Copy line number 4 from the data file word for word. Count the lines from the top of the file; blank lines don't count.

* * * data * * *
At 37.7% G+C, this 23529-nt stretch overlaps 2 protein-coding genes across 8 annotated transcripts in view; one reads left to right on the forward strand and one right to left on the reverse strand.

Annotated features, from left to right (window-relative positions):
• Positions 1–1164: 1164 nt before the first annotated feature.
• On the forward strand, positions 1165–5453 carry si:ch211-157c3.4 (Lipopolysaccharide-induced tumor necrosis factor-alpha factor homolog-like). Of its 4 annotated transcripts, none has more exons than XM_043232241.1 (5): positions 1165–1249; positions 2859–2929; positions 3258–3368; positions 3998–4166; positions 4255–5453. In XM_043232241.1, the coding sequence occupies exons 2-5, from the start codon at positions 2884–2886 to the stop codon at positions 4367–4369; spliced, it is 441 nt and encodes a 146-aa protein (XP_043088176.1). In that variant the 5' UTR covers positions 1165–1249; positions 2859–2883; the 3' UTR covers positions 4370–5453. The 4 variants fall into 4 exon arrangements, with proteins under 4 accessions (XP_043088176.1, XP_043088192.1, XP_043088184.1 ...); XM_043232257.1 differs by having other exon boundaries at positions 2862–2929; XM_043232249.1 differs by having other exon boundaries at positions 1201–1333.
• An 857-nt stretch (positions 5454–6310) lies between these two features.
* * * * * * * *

• On the forward strand, positions 1165–5453 carry si:ch211-157c3.4 (Lipopolysaccharide-induced tumor necrosis factor-alpha factor homolog-like). Of its 4 annotated transcripts, none has more exons than XM_043232241.1 (5): positions 1165–1249; positions 2859–2929; positions 3258–3368; positions 3998–4166; positions 4255–5453. In XM_043232241.1, the coding sequence occupies exons 2-5, from the start codon at positions 2884–2886 to the stop codon at positions 4367–4369; spliced, it is 441 nt and encodes a 146-aa protein (XP_043088176.1). In that variant the 5' UTR covers positions 1165–1249; positions 2859–2883; the 3' UTR covers positions 4370–5453. The 4 variants fall into 4 exon arrangements, with proteins under 4 accessions (XP_043088176.1, XP_043088192.1, XP_043088184.1 ...); XM_043232257.1 differs by having other exon boundaries at positions 2862–2929; XM_043232249.1 differs by having other exon boundaries at positions 1201–1333.